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For the insect genus, see Alcathous (genus)

Alcathous /ælˈkæθəs/ (Ancient Greek: Ἀλκάθοος) was the name of several people in Greek mythology:

  • Alcathous, son of Pelops, killed the Cithaeronian lion.
  • Alcathous, son of Aesyetes, husband of Hippodameia, the daughter of Anchises and sister of Aeneas, who was educated in the house of Alcathous.[1] In the Trojan War, he was one of the Trojan leaders, and was one of the handsomest and bravest among them.[2] He was slain by the Cretan king Idomeneus with the assistance of Poseidon, who struck Alcathous with blindness and paralyzed his limbs so that he could not flee.[3]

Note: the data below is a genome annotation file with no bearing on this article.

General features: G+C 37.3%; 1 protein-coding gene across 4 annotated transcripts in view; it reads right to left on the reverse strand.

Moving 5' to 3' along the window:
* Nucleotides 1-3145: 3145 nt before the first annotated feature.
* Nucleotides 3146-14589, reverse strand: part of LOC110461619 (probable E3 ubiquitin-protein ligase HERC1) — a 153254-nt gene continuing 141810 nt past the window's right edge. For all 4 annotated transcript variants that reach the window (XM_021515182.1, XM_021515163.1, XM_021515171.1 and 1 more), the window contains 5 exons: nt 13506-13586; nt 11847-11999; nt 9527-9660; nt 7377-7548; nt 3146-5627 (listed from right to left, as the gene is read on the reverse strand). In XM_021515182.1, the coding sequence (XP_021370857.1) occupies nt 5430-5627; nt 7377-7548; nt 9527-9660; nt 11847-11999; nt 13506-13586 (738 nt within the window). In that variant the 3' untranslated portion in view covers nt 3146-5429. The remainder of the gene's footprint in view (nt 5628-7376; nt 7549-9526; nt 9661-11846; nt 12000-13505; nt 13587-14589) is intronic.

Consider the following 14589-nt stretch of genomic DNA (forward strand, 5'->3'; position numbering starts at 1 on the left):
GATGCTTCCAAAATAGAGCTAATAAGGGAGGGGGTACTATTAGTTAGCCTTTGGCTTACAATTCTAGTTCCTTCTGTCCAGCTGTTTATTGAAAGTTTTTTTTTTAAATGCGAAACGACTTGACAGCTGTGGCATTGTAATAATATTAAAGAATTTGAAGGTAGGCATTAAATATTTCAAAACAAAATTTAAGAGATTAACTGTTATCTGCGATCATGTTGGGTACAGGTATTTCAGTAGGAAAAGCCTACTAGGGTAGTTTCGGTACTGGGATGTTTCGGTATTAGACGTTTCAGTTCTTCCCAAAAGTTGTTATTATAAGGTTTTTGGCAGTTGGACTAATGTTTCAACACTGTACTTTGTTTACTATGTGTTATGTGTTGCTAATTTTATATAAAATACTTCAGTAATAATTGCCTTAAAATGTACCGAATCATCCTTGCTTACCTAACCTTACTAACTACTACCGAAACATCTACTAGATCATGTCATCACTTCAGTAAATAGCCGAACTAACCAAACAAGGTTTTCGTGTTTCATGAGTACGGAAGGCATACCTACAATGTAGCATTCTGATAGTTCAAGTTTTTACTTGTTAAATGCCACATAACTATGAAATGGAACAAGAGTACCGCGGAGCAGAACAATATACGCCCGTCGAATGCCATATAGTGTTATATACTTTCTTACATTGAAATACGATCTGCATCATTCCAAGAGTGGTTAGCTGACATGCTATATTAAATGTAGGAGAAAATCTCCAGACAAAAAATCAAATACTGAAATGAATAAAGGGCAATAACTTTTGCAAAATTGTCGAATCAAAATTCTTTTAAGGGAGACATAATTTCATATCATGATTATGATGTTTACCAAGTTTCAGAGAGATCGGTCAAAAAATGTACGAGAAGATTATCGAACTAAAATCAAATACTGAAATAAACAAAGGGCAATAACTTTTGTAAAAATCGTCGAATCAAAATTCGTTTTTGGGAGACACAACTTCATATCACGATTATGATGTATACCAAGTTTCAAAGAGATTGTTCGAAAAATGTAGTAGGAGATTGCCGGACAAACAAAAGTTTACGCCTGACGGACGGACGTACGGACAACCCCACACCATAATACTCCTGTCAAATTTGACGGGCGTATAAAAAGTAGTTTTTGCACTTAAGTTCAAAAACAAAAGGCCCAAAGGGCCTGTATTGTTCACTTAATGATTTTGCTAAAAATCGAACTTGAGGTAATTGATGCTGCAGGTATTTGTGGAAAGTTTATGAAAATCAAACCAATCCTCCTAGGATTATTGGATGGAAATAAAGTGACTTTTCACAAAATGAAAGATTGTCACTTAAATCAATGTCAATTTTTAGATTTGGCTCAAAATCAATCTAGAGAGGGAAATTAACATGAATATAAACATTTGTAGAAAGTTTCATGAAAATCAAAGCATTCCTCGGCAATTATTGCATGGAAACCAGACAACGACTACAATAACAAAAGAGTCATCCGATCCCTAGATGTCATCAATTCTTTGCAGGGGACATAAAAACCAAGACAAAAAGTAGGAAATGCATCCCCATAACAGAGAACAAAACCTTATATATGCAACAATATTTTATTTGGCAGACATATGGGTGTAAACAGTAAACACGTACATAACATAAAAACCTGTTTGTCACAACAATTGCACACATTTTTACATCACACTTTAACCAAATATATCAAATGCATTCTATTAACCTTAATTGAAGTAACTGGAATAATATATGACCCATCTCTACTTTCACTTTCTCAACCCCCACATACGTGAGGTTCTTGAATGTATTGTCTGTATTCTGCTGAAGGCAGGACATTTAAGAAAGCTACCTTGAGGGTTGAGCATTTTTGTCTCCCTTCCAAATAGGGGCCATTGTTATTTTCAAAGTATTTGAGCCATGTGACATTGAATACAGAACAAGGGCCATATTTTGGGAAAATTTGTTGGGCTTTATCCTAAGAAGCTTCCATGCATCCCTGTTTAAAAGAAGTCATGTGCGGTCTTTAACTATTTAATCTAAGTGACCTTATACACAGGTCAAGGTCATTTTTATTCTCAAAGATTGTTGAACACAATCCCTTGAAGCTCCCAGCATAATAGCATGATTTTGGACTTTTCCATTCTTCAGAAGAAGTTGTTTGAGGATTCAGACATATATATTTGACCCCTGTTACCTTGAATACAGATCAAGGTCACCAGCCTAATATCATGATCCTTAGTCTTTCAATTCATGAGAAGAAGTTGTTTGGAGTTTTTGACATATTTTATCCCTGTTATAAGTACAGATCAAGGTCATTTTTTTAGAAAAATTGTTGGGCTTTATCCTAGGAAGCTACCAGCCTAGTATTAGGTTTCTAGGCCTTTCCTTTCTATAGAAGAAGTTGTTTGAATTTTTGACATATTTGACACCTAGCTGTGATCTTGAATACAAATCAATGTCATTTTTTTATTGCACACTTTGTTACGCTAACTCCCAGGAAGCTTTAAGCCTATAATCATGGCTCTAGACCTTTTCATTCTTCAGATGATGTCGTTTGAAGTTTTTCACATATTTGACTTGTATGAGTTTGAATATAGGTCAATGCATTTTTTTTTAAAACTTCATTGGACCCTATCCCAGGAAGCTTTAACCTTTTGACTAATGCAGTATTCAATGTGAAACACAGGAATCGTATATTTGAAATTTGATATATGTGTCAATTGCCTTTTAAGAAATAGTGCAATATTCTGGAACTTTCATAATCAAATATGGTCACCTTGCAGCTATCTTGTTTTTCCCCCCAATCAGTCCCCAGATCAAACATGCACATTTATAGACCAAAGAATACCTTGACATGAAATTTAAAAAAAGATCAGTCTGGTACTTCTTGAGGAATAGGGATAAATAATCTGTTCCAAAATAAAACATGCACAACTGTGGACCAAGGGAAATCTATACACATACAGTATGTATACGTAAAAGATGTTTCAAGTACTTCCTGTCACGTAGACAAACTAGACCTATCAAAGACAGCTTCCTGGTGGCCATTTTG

• Alcathous, son of Porthaon and Euryte, daughter of Hippodamas.[4] He was killed by Tydeus, the son of Oeneus, Alcathous' brother.[5] In another story, he was instead killed by Oenomaus, being one of the unsuccessful suitors of Hippodamia.[6]
  • Alcathous, one of the companions of Aeneas. He was killed by Caedicus, one of the warriors of Turnus.
  • Alcathous, one the guardians of Thebes. He was killed by Amphiaraus.[7]
  • Alcathous, a Trojan warrior, killed by Achilles in the Trojan War.[8]
  • Alcathous, another, otherwise unknown personage of this name is mentioned by Virgil.[9]


  1. ^ Homer. Iliad, xiii. 466.
  2. ^ Homer. Iliad xii. 93, xiii. 427.
  3. ^ Homer. Iliad xiii. 433, &c.
  4. ^ Apollodorus. Library,1.7.10.
  5. ^ Diodorus Siculus. Library of History, 4.65.2.
  6. ^ Hesiod. Fragments, 10.
  7. ^ Statius. Thebaid, 7.688.
  8. ^ Quintus Smrynaeus. The Fall of Troy, 3.162.
  9. ^ Virgil. Aeneid, x. 747.